Italy: Mattarella's Risky Move

Italy: Mattarella's Risky Move

Well, Italy was all set to become the first Western European country led by an all-populist coalition, but the country’s president, Sergio Mattarella (pictured above), put a stop to it. On Sunday, he used his constitutional authority to veto the government proposed by the right wing Lega and anti-establishment Five Star Movement. His reason? Lega and Five Star had nominated a finance minister, Paolo Savona, with a long track record of calling for Italy to leave the eurozone.

Mattarella saw Savona’s inclusion in the government as a trick meant to put a potentially ruinous eurozone exit on the agenda, even after an electoral campaign in which both parties had backed away from that idea in order to win more centrist votes. But for Lega and Five Star, Mattarella’s move showed that the establishment would cynically use any technicality possible to keep outsiders from running Italy.

Now the country — which has gone without a government for 86 days, a postwar record — may see fresh elections in which the polarizing appeal of the Lega and its center-right partners will likely grow. For all his anger today, Lega party boss Matteo Salvini may be in an even stronger position in six months.

All of which poses a bigger question: If you’re the “establishment” is it better to

a) block populist upstarts from forming a government, but, in doing so, risk inflaming the passions that make them popular in the first place? or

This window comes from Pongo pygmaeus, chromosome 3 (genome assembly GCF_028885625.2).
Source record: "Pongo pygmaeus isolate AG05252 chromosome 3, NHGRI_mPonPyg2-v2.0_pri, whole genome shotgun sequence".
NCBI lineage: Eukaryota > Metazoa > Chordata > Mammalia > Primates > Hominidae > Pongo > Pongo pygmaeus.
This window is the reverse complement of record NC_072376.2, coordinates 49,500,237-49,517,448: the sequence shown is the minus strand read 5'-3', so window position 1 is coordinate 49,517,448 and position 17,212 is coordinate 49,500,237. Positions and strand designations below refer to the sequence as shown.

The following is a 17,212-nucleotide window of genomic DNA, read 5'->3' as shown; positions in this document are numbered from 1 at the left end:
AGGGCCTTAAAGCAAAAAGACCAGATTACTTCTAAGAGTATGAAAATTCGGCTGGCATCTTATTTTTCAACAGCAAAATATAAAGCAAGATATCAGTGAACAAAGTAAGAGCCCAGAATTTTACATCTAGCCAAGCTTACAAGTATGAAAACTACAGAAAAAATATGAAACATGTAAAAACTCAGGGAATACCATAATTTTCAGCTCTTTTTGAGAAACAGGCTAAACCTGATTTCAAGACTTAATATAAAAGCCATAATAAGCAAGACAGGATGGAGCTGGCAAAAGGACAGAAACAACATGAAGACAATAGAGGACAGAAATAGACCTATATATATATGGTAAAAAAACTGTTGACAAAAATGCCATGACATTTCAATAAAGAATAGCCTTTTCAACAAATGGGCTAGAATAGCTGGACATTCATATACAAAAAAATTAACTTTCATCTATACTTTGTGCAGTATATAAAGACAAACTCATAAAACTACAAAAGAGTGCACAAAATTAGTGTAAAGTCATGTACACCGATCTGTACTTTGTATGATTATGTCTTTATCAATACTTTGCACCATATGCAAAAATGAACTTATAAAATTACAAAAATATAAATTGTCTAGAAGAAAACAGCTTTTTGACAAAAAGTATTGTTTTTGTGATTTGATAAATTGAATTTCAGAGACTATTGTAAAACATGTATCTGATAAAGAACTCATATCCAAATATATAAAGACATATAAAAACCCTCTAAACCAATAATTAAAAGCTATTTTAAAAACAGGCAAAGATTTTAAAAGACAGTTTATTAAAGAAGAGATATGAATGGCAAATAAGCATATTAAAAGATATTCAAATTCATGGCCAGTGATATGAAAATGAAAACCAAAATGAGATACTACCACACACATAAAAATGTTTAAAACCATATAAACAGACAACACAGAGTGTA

b) allow inexperienced leaders to take office in the hope that they discredit themselves, even if that risks hurling the country (and even Europe) into economic chaos?

Microsoft announced earlier this year the launch of a new United Nations representation office to deepen their support for the UN's mission and work. Many of the big challenges facing society can only be addressed effectively through multi-stakeholder action. Whether it's public health, environmental sustainability, cybersecurity, terrorist content online or the UN's Sustainable Development Goals, Microsoft has found that progress requires two elements - international cooperation among governments and inclusive initiatives that bring in civil society and private sector organizations to collaborate on solutions. Microsoft provided an update on their mission, activities for the 75th UN General Assembly, and the team. To read the announcement from Microsoft's Vice President of UN Affairs, John Frank, visit Microsoft On The Issues.

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